The stories of the Inca culture continue to be passed down orally from the oldest generation to the youngest in remote villages of Peru. Indigenous children in this project will draw the stories to make illustrated books for classroom use in a process adaptable for other indigenous cultures.
“Willakuyta Qhaway”(“To See the Story”)
In the heart of the Cusco Region of Peru is Machu Picchu, the most famous physical remnant of the legendary Inca Empire, a civilization that flourished without wheels, money, or a written language. What most people don’t know is that an equally important intangible vestige of their culture, their sophisticated oral traditions, has survived within the rural indigenous Quechua and Amazonian cultures throughout this territory. Unfortunately, the effects of urban migration are causing what used to be a familiar generational transmission of traditional knowledge by the elders to border on extinction. We support an innovative intergenerational project to preserve and disseminate the story-telling traditions of Cusco’s indigenous cultures.
An international group guided by ChildsPlayInternational (CPI) and Cultural Association Ayllu Yupaychay (“Guardians of the Respect” in Quechua) of Cusco, will create a pilot project to identify the most renowned traditional storytellers from the high Andes and the Amazonian zone of Cusco. Selected storytellers will present a range of their stories to an audience that will include groups of children (aged 9 to 15 years). They will listen and later interpret a chosen story in paintings on paper. The resulting illustrated stories will be exhibited in selected venues. Later, the paintings will later be assembled into a book prototype form for publishing. All project activities will be professionally documented in audio and video for subsequent production for educational purposes in the classroom.
CPI and Ayllu Yupaychay (YUPAY) will execute expeditions to the traditional Quechua Q’eros Nation and then to a village in the Amazon jungle to visit the Wachiperi and Machiguenka indigenous cultures. In each location a story-telling event will be held with the elder traditional story-tellers and the local children will make paintings about the stories.
A significant component of the preparations will be a three-day workshop to train a group of indigenous young people and aspiring professionals in video shooting and editing, who will then apprentice to the documentation team. After the project, Ayllu Yupaychay will receive the relevant skills and equipment to enable further training for the indigenous population to continue with the work of gathering content and generating products which preserve indigenous culture.
Rural teachers will be trained in YUPAY’s arts-based alternative methodology to accompany the groups of children to facilitate their painting of their story. Other children will create puppets to recreate the stories in theater and performance.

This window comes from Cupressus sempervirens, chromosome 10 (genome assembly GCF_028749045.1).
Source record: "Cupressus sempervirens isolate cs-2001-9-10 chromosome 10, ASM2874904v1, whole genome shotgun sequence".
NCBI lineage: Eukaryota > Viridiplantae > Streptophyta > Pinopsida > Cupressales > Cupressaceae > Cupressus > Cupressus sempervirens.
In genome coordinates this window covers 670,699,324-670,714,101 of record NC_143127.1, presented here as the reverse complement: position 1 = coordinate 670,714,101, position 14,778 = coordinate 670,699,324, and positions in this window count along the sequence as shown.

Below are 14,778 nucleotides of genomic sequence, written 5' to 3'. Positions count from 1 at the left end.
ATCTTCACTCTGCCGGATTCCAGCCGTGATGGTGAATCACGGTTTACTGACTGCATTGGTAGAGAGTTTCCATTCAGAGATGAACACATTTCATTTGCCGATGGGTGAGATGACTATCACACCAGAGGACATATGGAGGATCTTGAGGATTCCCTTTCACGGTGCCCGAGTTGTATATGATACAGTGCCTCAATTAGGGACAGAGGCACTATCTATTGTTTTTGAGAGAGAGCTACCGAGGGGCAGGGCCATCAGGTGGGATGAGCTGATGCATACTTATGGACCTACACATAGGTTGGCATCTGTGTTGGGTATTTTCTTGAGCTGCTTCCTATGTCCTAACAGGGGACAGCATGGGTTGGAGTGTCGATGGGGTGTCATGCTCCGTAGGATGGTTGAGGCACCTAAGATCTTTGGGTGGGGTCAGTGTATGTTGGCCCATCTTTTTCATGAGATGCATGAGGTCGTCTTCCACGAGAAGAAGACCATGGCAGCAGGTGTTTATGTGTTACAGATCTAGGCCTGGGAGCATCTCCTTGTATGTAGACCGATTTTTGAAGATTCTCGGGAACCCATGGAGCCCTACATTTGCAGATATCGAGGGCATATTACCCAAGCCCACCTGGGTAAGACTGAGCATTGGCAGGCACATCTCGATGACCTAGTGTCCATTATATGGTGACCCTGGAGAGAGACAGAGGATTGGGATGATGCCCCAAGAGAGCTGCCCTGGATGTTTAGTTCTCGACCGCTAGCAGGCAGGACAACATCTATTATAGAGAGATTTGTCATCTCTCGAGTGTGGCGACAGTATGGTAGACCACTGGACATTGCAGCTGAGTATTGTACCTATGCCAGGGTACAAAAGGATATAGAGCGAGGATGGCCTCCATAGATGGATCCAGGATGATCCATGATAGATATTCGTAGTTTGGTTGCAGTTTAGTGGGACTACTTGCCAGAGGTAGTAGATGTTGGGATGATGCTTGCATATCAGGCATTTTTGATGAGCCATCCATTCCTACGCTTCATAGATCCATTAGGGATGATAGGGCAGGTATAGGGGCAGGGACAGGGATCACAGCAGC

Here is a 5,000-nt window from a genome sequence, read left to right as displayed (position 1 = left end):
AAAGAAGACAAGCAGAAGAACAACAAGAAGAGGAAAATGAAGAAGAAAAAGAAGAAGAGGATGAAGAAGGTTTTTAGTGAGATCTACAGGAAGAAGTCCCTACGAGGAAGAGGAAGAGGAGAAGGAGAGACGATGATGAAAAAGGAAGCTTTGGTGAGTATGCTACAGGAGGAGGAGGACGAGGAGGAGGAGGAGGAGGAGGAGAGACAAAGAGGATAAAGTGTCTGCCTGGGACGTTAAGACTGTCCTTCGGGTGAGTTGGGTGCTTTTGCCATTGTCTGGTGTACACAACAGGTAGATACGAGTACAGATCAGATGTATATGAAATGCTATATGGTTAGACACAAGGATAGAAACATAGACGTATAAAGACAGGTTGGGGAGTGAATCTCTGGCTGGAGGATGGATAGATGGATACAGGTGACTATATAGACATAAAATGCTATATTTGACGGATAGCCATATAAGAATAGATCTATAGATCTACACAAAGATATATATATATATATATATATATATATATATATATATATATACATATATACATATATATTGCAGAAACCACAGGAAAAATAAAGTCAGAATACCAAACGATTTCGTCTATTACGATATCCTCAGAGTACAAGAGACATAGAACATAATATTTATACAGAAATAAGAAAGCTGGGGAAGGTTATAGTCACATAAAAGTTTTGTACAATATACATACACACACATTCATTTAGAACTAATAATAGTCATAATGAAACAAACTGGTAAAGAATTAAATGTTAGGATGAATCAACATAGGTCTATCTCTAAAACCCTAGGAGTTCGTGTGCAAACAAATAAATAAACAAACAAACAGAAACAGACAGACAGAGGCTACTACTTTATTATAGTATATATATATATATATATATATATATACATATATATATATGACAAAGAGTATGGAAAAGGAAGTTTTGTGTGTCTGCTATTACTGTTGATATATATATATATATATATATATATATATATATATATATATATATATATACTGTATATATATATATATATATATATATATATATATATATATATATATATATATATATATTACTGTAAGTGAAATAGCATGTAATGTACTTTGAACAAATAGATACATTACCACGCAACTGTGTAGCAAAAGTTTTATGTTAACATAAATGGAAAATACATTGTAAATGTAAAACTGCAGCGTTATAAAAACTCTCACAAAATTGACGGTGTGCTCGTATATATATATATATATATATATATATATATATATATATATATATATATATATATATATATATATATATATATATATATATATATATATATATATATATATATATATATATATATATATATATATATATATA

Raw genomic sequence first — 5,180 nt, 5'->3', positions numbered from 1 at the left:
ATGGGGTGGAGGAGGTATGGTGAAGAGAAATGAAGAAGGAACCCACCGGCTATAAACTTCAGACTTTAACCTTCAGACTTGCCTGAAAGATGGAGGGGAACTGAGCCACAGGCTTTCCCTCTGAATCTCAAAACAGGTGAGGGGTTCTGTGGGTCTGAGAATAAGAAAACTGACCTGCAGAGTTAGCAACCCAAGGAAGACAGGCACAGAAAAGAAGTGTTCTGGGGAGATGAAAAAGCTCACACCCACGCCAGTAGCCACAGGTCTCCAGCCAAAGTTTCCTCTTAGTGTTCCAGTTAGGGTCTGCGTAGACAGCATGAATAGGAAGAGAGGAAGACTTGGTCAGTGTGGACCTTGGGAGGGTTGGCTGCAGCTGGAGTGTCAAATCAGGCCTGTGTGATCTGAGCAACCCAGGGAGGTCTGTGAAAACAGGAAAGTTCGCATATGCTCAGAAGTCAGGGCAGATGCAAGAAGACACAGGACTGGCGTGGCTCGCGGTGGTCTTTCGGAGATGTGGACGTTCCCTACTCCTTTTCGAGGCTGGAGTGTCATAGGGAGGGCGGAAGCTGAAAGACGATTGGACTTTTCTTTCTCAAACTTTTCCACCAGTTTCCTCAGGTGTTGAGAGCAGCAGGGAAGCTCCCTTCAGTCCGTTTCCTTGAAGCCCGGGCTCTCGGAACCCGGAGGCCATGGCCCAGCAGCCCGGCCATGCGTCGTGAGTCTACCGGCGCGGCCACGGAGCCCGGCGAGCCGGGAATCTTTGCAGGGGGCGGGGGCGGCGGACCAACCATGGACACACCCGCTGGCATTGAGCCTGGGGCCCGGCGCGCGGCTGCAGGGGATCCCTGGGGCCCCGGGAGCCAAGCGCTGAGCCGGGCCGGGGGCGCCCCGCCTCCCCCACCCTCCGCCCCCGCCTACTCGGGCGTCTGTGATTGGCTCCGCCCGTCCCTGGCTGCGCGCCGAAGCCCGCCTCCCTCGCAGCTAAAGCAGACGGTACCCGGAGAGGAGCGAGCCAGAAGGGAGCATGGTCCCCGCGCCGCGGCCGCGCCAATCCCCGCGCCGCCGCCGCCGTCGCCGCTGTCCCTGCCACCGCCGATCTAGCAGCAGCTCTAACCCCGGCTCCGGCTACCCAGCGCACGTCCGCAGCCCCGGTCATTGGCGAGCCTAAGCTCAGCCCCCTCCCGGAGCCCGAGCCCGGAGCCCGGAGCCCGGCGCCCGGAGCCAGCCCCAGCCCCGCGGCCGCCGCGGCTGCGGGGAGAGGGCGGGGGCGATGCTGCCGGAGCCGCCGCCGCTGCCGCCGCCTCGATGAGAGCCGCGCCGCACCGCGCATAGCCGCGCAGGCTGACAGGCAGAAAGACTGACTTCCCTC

1. Cultural educational materials produced:
- Paintings by indigenous children of the stories of their oral traditions.
- Books of the traditional stories illustrated by indigenous children in prototype form.
- DVDs and other documentary forms of intergenerational cultural events.
- A teacher’s guide for realizing creative activities based on traditional stories.
2. Training of local participants: Indigenous participants trained in video technology. Teachers will be instructed in YUPAY’s arts-based methodology, developing creative activities based on traditional stories, myths, and legends.
3. CPI will produce professional video documentation of indigenous cultural traditions.
4. CPI and YUPAY will develop a format for replicating this pilot project in other countries to promote the preservation of indigenous cultures.
THE PLAYERS: ChildsPlayInternational, Cultural Association Ayllu Yupaychay, the Ministry of Culture of Peru and indigenous community members of the Cusco Region.
- ChildsPlayInternational, in the last six years, has conducted related projects in Pakistan, Haiti, Kenya, Sri Lanka, Nepal, and Ghana. (www.childsplayint.org)
- Ayllu Yupaychay has worked in remote rural Andean communities of the Cusco Region for over 25 years, improving the primary education of indigenous children with a culturally pertinent arts-based alternative methodology. (www.aylluyupaychay.org)
Willakuyta Qhaway”, Quechua for “To See the Story” is an inclusive cultural preservation pilot project that will give physical form through creative educational activity for the dissemination of the inter-generational transmission of Andean and Amazonian oral cultural traditions. This is a pilot project. Our objective is to create a replicable format that could be implemented for interested indigenous cultures throughout the world, so that their children can be joined by other participants in essential traditional and technological methods for documenting that which is uniquely theirs.